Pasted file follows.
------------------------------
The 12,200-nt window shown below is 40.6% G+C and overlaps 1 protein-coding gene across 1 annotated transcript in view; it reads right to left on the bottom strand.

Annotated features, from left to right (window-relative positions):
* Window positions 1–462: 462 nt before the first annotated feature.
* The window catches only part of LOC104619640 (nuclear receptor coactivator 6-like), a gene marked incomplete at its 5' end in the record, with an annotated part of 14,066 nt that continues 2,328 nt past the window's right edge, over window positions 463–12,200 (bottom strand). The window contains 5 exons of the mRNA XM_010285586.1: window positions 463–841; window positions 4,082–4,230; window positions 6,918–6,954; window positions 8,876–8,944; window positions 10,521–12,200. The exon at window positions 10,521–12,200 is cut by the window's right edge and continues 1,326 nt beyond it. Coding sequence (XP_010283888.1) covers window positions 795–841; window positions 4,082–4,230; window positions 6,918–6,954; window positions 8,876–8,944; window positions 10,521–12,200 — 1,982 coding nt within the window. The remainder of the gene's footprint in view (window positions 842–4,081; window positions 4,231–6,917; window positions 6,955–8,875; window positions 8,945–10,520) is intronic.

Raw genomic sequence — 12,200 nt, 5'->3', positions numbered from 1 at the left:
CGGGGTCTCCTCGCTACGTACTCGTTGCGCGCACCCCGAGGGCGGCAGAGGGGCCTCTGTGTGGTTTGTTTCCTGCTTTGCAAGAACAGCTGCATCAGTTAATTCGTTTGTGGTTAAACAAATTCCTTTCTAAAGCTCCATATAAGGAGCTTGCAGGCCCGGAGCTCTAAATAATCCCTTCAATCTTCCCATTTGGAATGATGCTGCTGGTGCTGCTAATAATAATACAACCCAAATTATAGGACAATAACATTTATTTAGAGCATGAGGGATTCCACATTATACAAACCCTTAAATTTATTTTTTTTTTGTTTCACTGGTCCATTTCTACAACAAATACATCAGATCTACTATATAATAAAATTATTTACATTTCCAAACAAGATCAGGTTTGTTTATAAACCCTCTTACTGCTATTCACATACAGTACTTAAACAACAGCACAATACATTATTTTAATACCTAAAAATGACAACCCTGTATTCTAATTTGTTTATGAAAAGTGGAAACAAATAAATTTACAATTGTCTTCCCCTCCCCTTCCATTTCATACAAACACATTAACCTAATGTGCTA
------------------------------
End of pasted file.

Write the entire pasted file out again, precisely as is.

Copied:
The 12,200-nt window shown below is 40.6% G+C and overlaps 1 protein-coding gene across 1 annotated transcript in view; it reads right to left on the bottom strand.

Annotated features, from left to right (window-relative positions):
* Window positions 1–462: 462 nt before the first annotated feature.
* The window catches only part of LOC104619640 (nuclear receptor coactivator 6-like), a gene marked incomplete at its 5' end in the record, with an annotated part of 14,066 nt that continues 2,328 nt past the window's right edge, over window positions 463–12,200 (bottom strand). The window contains 5 exons of the mRNA XM_010285586.1: window positions 463–841; window positions 4,082–4,230; window positions 6,918–6,954; window positions 8,876–8,944; window positions 10,521–12,200. The exon at window positions 10,521–12,200 is cut by the window's right edge and continues 1,326 nt beyond it. Coding sequence (XP_010283888.1) covers window positions 795–841; window positions 4,082–4,230; window positions 6,918–6,954; window positions 8,876–8,944; window positions 10,521–12,200 — 1,982 coding nt within the window. The remainder of the gene's footprint in view (window positions 842–4,081; window positions 4,231–6,917; window positions 6,955–8,875; window positions 8,945–10,520) is intronic.

Raw genomic sequence — 12,200 nt, 5'->3', positions numbered from 1 at the left:
CGGGGTCTCCTCGCTACGTACTCGTTGCGCGCACCCCGAGGGCGGCAGAGGGGCCTCTGTGTGGTTTGTTTCCTGCTTTGCAAGAACAGCTGCATCAGTTAATTCGTTTGTGGTTAAACAAATTCCTTTCTAAAGCTCCATATAAGGAGCTTGCAGGCCCGGAGCTCTAAATAATCCCTTCAATCTTCCCATTTGGAATGATGCTGCTGGTGCTGCTAATAATAATACAACCCAAATTATAGGACAATAACATTTATTTAGAGCATGAGGGATTCCACATTATACAAACCCTTAAATTTATTTTTTTTTTGTTTCACTGGTCCATTTCTACAACAAATACATCAGATCTACTATATAATAAAATTATTTACATTTCCAAACAAGATCAGGTTTGTTTATAAACCCTCTTACTGCTATTCACATACAGTACTTAAACAACAGCACAATACATTATTTTAATACCTAAAAATGACAACCCTGTATTCTAATTTGTTTATGAAAAGTGGAAACAAATAAATTTACAATTGTCTTCCCCTCCCCTTCCATTTCATACAAACACATTAACCTAATGTGCTA